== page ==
Cajun musician Kevin Naquin two steps into the political arena with a bid for City-Parish Council.
In the 1992 documentary Louisiana Boys: Raised on Politics, former Eunice Mayor Curtis Joubert asserts that being able to cook a good gravy, speak Cajun French and being identified as “one of the people” are the keys to election in rural Acadiana.
On Oct. 22, 2011, Kevin Naquin looks to add another item to the list — play a mean accordion. The 32-year-old recently announced his candidacy for the Lafayette City-Parish Council District 1 seat (qualifying starts in September). Naquin, a Cajun musician since his teens, leads the Ossun Playboys and has racked up 17 Cajun French Music Awards and released seven albums.
“I’m getting involved not for a popularity contest, not for money. I don’t need the benefits the city offers. I’m doing it because I have the youth, I have the education, I have the desire and willingness to help people and work with public officials to get things done that are needed in District 1,” says Naquin.
Naquin’s dual role as entertainer and politician is nothing new to Louisiana. Numerous political figures have dabbled in the arts and culture. In a state where music is central to the culture, it’s difficult to speculate how many local politicians have an ax in their closet. Locally, the Michot Brothers — members include 15th District State Judge Rick and state Sen. Mike Michot — have appeared on many a campaign sign. Several governors have made the duality of politics and good times an art form. Our first American governor, William C.C. Claiborne, flexed his artistic muscle to design our state seal. After his election, Huey P. Long sang about his Share Our Wealth program, composed songs still played in Tiger Stadium and even led LSU’s band in parades.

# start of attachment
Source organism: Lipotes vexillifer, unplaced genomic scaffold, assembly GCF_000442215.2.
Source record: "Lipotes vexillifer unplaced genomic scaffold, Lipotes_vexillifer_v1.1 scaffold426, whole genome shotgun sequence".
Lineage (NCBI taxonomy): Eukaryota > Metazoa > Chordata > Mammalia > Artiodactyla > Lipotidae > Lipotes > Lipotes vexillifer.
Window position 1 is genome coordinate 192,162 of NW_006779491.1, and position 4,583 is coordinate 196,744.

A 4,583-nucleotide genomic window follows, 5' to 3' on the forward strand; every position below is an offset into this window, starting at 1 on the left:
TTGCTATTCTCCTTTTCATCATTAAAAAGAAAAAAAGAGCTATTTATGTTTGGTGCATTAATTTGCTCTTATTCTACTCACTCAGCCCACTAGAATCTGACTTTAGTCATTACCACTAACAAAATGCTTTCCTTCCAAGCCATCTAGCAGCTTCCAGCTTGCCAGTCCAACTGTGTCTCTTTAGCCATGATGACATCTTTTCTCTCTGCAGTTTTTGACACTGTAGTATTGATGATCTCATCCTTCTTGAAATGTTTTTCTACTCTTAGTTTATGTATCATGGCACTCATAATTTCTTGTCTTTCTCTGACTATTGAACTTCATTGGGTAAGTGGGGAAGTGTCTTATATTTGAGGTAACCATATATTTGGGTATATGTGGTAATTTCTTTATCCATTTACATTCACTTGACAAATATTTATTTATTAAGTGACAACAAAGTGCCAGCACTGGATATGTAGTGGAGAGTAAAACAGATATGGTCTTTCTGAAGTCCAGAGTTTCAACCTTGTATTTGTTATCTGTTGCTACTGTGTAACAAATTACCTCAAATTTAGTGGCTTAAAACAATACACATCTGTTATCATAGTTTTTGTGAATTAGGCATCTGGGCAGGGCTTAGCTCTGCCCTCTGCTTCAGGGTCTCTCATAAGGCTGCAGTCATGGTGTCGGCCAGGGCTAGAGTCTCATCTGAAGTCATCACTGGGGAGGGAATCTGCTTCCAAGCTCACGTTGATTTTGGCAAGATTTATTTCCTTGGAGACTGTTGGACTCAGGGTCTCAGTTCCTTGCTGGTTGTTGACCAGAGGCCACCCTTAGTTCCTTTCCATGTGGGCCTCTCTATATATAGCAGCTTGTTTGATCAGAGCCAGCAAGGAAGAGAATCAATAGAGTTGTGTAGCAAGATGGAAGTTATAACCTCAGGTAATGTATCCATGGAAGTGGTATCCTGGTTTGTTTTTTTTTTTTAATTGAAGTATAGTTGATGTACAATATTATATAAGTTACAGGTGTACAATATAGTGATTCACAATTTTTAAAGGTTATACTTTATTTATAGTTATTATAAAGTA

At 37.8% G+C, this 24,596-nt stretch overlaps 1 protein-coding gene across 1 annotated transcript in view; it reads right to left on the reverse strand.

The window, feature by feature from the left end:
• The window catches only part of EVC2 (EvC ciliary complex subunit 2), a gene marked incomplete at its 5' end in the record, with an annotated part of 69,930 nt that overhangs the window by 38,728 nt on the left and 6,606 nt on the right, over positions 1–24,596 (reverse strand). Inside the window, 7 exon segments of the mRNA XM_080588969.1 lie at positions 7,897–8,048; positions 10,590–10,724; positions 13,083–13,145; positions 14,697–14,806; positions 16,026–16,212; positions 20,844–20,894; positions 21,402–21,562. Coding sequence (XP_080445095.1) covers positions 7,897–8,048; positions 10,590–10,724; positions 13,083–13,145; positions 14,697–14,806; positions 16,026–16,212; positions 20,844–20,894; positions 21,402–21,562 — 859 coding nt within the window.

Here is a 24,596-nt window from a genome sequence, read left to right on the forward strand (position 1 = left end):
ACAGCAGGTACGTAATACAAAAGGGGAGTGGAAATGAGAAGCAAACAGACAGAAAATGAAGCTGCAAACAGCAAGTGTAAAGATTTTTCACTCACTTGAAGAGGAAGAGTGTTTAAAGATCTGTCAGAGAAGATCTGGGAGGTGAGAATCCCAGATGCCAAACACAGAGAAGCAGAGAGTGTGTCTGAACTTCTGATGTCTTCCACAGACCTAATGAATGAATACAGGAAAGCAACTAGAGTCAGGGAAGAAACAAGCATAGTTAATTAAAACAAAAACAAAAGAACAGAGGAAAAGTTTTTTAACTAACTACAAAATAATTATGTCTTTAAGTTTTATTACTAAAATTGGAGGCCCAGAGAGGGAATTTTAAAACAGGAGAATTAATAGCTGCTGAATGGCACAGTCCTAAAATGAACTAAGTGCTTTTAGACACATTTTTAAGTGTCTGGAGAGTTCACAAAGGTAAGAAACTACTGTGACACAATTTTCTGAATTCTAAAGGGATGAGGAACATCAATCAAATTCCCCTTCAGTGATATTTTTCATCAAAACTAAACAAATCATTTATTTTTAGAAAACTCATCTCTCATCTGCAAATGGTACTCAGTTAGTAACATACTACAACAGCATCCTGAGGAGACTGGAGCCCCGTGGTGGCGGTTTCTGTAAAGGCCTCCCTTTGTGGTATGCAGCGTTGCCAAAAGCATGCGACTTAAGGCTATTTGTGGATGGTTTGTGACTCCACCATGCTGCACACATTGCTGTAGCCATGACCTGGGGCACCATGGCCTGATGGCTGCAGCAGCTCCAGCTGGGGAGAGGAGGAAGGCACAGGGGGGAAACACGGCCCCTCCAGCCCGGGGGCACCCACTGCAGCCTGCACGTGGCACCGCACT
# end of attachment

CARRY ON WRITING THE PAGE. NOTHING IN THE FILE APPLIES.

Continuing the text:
Hands down, however, Gov. Jimmie Davis (who popularized “You Are My Sunshine”) epitomized the entertaining politician. A country music star by the time he first started out in politics in the late 1930s, Davis starred in cowboy movies before sleeping in the governor’s mansion. At first, Davis resisted mixing his careers until he upset the crowd at a campaign stop when he did not sing. Afterwards, singing on the stump became a staple for Davis. He later sang his farewell address to the Legislature.
According to UL political science professor Pearson Cross, politics and celebrity naturally intermingle.
“Generally speaking, celebrities of all stripes have an easier time getting elected because they have already established name recognition among the public,” says Cross. “One of the first critical things that a candidate has to do is get people to recognize him, and that is really the key to getting elected — having people know who you are, developing a brand around your name. And a musician who has done that, even though it is not in a political field, has that leg up already.”
Davis would later spend wads of time away from the state making movies. During his 1944-1948 term Davis released three movies and spent more than 300 days outside of Louisiana. This is not something Naquin looks to mirror.